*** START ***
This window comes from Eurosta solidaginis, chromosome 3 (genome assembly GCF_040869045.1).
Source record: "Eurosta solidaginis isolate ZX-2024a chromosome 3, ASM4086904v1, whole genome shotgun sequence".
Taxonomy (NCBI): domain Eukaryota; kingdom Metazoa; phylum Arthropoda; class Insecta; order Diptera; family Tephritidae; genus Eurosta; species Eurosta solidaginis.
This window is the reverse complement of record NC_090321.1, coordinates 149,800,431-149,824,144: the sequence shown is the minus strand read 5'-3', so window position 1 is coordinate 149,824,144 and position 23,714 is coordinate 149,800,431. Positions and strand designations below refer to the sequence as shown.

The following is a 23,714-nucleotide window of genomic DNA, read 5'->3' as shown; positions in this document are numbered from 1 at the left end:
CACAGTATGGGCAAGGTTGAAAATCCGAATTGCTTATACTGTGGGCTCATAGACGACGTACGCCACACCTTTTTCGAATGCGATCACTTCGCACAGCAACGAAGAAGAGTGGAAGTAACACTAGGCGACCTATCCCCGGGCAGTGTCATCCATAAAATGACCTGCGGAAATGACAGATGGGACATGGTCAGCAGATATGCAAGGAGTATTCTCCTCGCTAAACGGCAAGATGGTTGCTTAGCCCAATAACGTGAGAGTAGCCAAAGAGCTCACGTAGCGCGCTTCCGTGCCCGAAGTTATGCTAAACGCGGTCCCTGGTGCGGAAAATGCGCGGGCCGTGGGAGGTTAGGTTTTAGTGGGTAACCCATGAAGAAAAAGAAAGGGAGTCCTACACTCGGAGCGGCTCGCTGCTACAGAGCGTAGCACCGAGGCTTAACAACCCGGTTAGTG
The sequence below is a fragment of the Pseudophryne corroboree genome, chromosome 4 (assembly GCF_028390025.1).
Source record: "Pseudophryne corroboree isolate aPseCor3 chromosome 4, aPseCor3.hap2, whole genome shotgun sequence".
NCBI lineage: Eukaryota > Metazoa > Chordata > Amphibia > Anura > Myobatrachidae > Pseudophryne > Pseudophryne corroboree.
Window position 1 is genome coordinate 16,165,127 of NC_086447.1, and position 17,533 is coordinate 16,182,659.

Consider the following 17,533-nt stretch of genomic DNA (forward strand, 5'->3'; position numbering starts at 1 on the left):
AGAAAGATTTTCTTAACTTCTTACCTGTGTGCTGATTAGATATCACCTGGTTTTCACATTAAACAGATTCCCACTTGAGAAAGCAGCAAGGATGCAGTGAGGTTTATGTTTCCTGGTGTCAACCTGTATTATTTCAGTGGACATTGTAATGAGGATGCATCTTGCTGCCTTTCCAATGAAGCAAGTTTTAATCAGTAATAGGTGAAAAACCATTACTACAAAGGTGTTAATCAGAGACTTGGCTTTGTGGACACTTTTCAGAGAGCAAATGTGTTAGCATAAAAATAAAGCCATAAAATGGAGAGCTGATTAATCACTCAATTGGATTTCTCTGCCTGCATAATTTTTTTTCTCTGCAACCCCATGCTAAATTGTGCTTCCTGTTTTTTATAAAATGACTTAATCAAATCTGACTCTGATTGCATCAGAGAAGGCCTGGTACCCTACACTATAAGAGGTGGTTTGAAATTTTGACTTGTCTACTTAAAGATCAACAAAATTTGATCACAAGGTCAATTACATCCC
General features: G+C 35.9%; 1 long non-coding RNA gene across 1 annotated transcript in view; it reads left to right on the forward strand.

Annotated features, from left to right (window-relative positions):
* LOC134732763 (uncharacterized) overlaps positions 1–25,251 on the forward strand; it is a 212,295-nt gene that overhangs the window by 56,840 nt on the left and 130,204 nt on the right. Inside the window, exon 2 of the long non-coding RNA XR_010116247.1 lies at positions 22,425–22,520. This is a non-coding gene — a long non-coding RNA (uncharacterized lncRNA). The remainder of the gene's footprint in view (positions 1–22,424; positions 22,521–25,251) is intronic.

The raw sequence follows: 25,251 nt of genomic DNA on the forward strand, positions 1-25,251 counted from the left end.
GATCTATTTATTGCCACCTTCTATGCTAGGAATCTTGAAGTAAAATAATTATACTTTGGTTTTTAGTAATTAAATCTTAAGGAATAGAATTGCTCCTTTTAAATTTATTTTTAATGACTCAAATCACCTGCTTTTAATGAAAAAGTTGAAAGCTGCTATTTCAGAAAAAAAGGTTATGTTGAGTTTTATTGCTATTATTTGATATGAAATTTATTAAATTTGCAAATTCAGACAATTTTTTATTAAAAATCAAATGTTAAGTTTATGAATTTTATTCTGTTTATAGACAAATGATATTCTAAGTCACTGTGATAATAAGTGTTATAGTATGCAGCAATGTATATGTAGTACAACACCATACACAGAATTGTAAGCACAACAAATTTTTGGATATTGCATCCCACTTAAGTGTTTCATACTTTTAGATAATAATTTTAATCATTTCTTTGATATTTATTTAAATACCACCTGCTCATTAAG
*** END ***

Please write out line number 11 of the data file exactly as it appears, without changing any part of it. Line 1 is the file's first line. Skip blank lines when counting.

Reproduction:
Consider the following 17,533-nt stretch of genomic DNA (forward strand, 5'->3'; position numbering starts at 1 on the left):